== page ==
Creek students learn about internships, shadowing
WINTERSVILLE — Students at Indian Creek High School learned about opportunities available to them as they map out their future careers.
Jefferson County Chamber of Commerce President Tricia Maple-Damewood addressed an estimated 400 sophomores through seniors to get the word out about chamber programs which may help them get a foot in the door. She shared a brief synopsis of the chamber’s history, saying it began in 1908 as the Steubenville Businessmen’s Association and is a no-profit organization with 500 members from businesses and groups to schools and individuals.
“We are the voice of the local business community,” she explained. “We have a newsletter that reaches 800 people and we are a resource and a tool for local businesses to use in a long list that the businesses need.”
She said the internship program is open to high school sophomores to college students and allows them to donate a small amount of time to assist with projects such as “Ohio Valley Shop Where I Live.”
“I need help setting businesses up on that platform. Students connect with businesses, churches, organizations and set up a website on ‘Shop Where I Live,'” she said.
Maple-Damewood noted that the students’ may include their volunteerism on resumes to indicate their community mindedness and initiative to help businesses during and post-COVID. She continued that it was an unpaid internship but could be done remotely while other work ranges from handling mailings to updating member phone numbers, but there were chances to earn paid projects through a job board.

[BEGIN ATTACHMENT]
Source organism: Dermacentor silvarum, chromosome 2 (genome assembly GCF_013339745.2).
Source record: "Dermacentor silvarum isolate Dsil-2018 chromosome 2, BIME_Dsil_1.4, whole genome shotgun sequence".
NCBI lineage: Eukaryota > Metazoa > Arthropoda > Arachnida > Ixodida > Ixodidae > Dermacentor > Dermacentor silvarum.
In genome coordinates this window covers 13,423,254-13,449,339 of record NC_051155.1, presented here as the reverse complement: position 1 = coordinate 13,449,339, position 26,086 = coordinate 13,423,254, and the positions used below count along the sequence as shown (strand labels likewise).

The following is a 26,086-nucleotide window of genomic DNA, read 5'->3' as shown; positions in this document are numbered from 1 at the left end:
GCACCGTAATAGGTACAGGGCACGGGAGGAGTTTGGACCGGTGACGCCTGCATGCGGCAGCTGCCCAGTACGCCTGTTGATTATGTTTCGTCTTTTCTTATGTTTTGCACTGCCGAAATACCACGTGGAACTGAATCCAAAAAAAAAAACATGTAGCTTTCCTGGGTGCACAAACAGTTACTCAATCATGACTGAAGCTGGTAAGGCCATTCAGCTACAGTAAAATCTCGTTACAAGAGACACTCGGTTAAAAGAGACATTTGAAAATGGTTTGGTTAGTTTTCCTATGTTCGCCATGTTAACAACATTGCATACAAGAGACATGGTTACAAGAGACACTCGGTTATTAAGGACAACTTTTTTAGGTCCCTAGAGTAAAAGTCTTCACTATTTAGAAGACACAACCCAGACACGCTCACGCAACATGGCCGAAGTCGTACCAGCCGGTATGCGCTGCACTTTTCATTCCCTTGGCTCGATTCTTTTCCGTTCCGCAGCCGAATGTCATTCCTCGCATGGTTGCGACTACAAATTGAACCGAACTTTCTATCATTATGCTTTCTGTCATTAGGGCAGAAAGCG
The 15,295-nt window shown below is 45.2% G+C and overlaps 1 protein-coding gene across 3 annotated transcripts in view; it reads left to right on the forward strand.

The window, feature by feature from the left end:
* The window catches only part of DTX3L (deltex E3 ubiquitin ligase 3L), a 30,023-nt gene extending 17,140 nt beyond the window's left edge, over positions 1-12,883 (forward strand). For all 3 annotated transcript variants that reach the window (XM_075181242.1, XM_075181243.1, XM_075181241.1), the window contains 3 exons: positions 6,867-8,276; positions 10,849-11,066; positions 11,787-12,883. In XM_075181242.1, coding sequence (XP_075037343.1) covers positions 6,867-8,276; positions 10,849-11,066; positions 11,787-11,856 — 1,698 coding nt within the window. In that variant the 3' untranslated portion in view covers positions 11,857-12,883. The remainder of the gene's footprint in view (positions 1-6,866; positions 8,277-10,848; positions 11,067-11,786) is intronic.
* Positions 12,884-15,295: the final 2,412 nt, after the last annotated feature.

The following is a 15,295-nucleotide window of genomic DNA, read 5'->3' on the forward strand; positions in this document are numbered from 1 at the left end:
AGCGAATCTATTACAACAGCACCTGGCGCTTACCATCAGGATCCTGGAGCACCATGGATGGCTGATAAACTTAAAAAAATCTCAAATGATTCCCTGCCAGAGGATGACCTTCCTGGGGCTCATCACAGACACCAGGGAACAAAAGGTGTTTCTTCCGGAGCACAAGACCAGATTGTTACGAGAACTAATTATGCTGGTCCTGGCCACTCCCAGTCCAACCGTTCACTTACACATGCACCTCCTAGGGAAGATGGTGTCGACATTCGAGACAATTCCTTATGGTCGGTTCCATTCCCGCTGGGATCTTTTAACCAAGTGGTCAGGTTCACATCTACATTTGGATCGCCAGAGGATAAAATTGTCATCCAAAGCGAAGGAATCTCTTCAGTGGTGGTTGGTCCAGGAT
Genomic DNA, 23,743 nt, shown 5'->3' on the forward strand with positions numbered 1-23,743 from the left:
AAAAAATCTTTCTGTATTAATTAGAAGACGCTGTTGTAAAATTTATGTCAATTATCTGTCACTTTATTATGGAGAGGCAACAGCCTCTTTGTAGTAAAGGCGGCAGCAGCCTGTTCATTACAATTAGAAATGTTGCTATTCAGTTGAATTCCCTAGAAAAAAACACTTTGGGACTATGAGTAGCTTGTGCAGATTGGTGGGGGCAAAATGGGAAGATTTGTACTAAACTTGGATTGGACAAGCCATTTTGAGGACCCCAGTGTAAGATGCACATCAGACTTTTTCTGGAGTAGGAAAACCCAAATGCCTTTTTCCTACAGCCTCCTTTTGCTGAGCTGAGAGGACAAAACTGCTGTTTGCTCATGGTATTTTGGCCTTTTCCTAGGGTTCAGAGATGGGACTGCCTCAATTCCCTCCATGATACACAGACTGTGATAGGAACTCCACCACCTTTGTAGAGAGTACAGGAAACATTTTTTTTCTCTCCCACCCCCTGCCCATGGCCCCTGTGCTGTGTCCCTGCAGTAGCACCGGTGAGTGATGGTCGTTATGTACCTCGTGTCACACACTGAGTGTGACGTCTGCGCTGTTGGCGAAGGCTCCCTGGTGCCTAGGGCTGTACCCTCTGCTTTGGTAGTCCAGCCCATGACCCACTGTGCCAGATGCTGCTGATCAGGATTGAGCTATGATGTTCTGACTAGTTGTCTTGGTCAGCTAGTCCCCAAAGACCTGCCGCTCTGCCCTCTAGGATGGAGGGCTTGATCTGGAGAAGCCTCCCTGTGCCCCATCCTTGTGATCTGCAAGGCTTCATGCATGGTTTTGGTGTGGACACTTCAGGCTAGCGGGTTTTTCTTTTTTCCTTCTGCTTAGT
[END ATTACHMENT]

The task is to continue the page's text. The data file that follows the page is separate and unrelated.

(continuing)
She said the job shadowing program gives teens a closer look at professions by meeting representatives and learning about the field.
“You can learn about a typical day and decide what you want to do,” she said, adding that she can connect interested students to sites such as Trinity Health System and Timet Corp. “The chamber internship lets you connect with businesses, churches and nonprofits. It lets you add us to your resume and it lets you talk to people who are already doing something you are thinking about doing as a career. It’s a great connection tool.”
Meanwhile, she discussed the importance of having soft skills such as following up with contacts and following through with tasks, saying it could impress potential employers. She also provided brief applications and fliers with more details on the internship program and said applicants under age 18 require their parent’s signature to take part.
Maple-Damewood was invited by ICHS teacher Julie Robinson, who plans to host a career fair in November and a similar assembly this winter. Robinson said the info session highlights what the community has to offer and she hopes to include a student intern at the next gathering.
“It was an informational meeting regarding opportunities in job shadowing and internships,” Robinson said. “It was meant to educate them on what job shadowing and internships are and where and how to get involved in Jefferson County. Students need to explore their career interests outside of school.”